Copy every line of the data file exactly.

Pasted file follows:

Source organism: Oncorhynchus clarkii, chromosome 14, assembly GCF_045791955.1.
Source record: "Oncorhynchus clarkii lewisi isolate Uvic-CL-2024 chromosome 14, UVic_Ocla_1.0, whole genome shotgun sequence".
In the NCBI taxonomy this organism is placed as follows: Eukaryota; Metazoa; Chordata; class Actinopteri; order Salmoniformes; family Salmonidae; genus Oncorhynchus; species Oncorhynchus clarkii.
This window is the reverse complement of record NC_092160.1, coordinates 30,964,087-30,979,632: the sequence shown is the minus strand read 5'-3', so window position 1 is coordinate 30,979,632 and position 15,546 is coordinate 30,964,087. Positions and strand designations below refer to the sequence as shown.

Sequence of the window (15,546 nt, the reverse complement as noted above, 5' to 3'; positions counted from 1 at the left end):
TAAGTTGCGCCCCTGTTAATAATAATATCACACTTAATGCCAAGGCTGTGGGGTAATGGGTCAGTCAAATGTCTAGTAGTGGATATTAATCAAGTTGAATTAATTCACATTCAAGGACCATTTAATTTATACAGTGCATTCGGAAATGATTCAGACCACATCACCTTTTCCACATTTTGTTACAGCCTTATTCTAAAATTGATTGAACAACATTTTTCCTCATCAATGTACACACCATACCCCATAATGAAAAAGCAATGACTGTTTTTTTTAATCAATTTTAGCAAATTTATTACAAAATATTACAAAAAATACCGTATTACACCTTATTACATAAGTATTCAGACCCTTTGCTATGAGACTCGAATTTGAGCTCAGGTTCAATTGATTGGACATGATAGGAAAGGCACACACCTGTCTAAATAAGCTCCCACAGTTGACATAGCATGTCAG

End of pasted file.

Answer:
Source organism: Oncorhynchus clarkii, chromosome 14, assembly GCF_045791955.1.
Source record: "Oncorhynchus clarkii lewisi isolate Uvic-CL-2024 chromosome 14, UVic_Ocla_1.0, whole genome shotgun sequence".
In the NCBI taxonomy this organism is placed as follows: Eukaryota; Metazoa; Chordata; class Actinopteri; order Salmoniformes; family Salmonidae; genus Oncorhynchus; species Oncorhynchus clarkii.
This window is the reverse complement of record NC_092160.1, coordinates 30,964,087-30,979,632: the sequence shown is the minus strand read 5'-3', so window position 1 is coordinate 30,979,632 and position 15,546 is coordinate 30,964,087. Positions and strand designations below refer to the sequence as shown.

Sequence of the window (15,546 nt, the reverse complement as noted above, 5' to 3'; positions counted from 1 at the left end):
TAAGTTGCGCCCCTGTTAATAATAATATCACACTTAATGCCAAGGCTGTGGGGTAATGGGTCAGTCAAATGTCTAGTAGTGGATATTAATCAAGTTGAATTAATTCACATTCAAGGACCATTTAATTTATACAGTGCATTCGGAAATGATTCAGACCACATCACCTTTTCCACATTTTGTTACAGCCTTATTCTAAAATTGATTGAACAACATTTTTCCTCATCAATGTACACACCATACCCCATAATGAAAAAGCAATGACTGTTTTTTTTAATCAATTTTAGCAAATTTATTACAAAATATTACAAAAAATACCGTATTACACCTTATTACATAAGTATTCAGACCCTTTGCTATGAGACTCGAATTTGAGCTCAGGTTCAATTGATTGGACATGATAGGAAAGGCACACACCTGTCTAAATAAGCTCCCACAGTTGACATAGCATGTCAG